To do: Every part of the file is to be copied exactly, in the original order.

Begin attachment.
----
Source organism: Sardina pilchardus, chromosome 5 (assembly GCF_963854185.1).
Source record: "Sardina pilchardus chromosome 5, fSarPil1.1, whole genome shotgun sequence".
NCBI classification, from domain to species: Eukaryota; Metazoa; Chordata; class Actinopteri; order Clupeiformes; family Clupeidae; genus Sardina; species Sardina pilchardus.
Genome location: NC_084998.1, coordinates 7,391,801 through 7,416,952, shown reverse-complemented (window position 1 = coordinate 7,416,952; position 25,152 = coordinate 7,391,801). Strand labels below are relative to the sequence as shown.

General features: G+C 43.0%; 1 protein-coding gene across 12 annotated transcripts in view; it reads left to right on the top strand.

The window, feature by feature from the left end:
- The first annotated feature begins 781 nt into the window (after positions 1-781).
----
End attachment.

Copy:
Source organism: Sardina pilchardus, chromosome 5 (assembly GCF_963854185.1).
Source record: "Sardina pilchardus chromosome 5, fSarPil1.1, whole genome shotgun sequence".
NCBI classification, from domain to species: Eukaryota; Metazoa; Chordata; class Actinopteri; order Clupeiformes; family Clupeidae; genus Sardina; species Sardina pilchardus.
Genome location: NC_084998.1, coordinates 7,391,801 through 7,416,952, shown reverse-complemented (window position 1 = coordinate 7,416,952; position 25,152 = coordinate 7,391,801). Strand labels below are relative to the sequence as shown.

General features: G+C 43.0%; 1 protein-coding gene across 12 annotated transcripts in view; it reads left to right on the top strand.

The window, feature by feature from the left end:
- The first annotated feature begins 781 nt into the window (after positions 1-781).